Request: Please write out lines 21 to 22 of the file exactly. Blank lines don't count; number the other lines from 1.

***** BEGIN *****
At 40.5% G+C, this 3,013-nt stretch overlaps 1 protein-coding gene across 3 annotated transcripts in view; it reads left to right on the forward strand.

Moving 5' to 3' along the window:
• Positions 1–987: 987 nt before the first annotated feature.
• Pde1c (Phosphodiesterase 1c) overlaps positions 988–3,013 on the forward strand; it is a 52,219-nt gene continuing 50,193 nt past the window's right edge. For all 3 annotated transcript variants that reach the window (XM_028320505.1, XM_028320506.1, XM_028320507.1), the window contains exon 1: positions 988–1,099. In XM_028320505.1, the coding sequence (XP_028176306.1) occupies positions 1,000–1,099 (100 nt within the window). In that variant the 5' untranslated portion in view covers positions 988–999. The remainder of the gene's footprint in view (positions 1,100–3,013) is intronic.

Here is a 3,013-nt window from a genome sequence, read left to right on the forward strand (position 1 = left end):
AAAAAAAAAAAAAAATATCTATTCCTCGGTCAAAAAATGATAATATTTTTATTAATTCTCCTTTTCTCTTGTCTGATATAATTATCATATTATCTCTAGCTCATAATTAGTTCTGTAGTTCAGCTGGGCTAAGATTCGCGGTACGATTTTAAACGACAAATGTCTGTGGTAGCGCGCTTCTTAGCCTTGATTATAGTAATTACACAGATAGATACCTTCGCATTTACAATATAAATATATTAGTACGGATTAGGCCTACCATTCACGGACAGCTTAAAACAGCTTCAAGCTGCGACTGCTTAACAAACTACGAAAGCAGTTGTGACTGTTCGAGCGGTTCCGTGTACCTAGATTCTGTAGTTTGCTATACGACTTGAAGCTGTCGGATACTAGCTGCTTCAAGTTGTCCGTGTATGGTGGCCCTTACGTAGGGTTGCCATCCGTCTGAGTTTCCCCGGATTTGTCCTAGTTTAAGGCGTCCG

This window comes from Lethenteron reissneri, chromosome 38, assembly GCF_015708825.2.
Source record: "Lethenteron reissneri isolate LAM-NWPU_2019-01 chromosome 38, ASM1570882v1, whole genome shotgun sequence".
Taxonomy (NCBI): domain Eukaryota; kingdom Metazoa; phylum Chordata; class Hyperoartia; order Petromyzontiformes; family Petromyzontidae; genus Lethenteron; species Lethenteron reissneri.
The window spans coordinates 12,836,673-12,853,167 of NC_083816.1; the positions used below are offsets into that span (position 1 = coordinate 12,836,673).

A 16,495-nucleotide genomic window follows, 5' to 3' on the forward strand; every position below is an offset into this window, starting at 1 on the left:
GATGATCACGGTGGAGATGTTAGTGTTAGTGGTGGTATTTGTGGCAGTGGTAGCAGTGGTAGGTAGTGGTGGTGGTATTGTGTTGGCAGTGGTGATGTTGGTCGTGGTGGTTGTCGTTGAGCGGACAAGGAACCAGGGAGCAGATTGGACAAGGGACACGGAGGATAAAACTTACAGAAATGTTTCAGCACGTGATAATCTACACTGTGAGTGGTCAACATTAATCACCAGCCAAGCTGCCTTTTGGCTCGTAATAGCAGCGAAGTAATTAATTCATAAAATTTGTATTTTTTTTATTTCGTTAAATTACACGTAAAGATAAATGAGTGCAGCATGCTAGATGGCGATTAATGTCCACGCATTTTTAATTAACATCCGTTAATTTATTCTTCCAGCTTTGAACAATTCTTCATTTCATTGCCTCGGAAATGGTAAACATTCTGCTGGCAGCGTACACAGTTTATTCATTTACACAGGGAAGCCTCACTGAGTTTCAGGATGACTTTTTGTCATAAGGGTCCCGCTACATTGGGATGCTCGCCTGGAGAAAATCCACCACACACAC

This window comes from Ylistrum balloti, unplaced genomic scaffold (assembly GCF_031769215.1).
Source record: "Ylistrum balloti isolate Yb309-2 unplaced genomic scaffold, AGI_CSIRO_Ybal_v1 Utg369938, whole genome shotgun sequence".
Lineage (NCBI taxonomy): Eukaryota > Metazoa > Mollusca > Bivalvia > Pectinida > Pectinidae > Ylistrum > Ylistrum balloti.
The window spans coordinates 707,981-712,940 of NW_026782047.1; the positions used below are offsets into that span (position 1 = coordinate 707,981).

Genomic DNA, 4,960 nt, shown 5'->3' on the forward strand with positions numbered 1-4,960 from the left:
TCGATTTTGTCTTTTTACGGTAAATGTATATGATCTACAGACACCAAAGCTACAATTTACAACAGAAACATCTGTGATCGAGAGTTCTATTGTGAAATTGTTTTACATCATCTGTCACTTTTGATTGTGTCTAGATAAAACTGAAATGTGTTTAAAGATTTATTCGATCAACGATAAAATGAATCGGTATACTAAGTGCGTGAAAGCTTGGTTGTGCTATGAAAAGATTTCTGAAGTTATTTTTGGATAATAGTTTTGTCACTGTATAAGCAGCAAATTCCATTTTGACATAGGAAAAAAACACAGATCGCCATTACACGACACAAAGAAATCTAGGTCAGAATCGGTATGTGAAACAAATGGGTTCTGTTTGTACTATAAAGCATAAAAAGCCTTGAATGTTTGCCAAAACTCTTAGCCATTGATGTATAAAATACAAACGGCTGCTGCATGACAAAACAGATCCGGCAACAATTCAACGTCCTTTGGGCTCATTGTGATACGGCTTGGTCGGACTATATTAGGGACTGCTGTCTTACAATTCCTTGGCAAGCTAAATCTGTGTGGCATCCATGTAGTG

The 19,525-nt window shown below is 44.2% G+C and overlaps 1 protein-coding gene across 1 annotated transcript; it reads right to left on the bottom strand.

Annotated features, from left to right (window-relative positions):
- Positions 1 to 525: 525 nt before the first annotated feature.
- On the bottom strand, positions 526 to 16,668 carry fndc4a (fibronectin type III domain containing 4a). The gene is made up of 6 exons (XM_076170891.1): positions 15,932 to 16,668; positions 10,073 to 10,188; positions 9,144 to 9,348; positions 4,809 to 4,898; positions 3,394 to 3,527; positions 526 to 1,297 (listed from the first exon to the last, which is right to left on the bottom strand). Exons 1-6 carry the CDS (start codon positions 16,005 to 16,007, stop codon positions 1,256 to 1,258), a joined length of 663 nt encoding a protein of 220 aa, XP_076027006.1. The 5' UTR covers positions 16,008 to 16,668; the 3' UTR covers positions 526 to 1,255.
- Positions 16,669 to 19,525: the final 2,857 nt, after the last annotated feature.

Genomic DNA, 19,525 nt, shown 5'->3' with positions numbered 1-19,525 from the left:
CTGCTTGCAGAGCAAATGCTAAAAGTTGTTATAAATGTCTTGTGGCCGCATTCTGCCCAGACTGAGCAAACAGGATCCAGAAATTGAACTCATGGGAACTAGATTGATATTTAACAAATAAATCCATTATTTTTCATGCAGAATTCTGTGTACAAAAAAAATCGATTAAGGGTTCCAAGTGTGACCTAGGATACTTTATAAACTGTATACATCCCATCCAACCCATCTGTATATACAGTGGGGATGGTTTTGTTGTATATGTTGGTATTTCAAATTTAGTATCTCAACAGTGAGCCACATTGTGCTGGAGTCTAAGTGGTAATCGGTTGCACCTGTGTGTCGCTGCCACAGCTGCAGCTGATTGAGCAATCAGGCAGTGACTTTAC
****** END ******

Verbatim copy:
- Positions 1 to 525: 525 nt before the first annotated feature.
- On the bottom strand, positions 526 to 16,668 carry fndc4a (fibronectin type III domain containing 4a). The gene is made up of 6 exons (XM_076170891.1): positions 15,932 to 16,668; positions 10,073 to 10,188; positions 9,144 to 9,348; positions 4,809 to 4,898; positions 3,394 to 3,527; positions 526 to 1,297 (listed from the first exon to the last, which is right to left on the bottom strand). Exons 1-6 carry the CDS (start codon positions 16,005 to 16,007, stop codon positions 1,256 to 1,258), a joined length of 663 nt encoding a protein of 220 aa, XP_076027006.1. The 5' UTR covers positions 16,008 to 16,668; the 3' UTR covers positions 526 to 1,255.